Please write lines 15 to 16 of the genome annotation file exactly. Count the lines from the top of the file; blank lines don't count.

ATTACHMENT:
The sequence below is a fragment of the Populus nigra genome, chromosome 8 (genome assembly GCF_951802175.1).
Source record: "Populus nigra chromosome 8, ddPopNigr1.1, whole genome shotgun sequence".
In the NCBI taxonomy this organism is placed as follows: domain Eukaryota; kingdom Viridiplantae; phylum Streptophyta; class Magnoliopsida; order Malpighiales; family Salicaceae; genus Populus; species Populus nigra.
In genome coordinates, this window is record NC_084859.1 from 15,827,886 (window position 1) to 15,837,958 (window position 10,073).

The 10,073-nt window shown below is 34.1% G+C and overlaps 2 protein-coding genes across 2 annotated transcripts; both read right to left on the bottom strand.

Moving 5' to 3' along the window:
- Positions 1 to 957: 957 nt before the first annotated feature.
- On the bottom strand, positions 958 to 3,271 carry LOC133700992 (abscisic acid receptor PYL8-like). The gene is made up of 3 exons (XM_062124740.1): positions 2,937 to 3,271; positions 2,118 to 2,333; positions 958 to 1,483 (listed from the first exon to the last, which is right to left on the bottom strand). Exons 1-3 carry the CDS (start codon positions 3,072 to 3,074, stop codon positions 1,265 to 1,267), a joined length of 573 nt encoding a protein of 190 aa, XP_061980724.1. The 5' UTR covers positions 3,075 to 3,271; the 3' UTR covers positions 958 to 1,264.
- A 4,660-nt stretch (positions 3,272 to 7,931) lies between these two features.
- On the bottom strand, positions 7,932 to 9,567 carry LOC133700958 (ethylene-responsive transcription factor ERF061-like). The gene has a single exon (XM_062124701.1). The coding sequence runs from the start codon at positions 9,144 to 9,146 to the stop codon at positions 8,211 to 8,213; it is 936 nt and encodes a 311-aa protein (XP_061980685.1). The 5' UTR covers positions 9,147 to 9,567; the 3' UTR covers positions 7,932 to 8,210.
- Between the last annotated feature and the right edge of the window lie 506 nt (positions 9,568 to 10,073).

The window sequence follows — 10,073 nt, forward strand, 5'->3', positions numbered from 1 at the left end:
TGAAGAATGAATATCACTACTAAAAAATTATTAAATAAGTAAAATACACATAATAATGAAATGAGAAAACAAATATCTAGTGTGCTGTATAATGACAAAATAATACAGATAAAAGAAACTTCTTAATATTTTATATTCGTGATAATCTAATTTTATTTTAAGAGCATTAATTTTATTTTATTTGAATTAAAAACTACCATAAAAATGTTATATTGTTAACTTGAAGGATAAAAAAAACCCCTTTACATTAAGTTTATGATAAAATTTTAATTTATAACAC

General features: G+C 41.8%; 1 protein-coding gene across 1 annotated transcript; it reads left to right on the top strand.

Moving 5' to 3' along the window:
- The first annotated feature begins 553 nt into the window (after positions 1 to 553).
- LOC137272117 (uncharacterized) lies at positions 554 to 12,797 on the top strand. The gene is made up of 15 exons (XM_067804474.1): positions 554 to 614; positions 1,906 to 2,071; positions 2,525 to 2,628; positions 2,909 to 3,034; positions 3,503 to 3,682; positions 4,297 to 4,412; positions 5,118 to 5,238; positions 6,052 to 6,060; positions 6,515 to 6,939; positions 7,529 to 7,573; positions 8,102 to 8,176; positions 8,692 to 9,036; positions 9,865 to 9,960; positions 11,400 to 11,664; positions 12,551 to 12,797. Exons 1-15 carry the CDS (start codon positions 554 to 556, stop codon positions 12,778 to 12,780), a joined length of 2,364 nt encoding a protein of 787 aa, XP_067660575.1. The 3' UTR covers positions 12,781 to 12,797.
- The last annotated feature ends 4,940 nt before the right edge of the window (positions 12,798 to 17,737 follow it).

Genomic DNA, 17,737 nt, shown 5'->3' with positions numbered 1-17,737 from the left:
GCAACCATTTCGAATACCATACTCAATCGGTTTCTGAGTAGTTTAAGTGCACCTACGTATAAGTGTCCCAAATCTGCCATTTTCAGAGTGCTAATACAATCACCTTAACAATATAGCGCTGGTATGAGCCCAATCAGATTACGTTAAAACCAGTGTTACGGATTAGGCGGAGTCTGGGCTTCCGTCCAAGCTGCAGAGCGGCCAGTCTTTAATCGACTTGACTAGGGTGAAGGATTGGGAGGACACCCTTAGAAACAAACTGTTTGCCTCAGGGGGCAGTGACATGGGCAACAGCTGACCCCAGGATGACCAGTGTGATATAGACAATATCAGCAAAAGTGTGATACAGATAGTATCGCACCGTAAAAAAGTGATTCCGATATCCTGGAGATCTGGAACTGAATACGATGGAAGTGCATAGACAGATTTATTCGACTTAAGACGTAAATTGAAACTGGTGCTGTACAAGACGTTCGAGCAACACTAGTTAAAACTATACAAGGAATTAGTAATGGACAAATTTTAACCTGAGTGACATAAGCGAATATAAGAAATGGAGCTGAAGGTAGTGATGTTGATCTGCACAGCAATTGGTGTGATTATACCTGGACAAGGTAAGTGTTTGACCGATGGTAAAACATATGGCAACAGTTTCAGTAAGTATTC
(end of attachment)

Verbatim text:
Moving 5' to 3' along the window:
- The first annotated feature begins 553 nt into the window (after positions 1 to 553).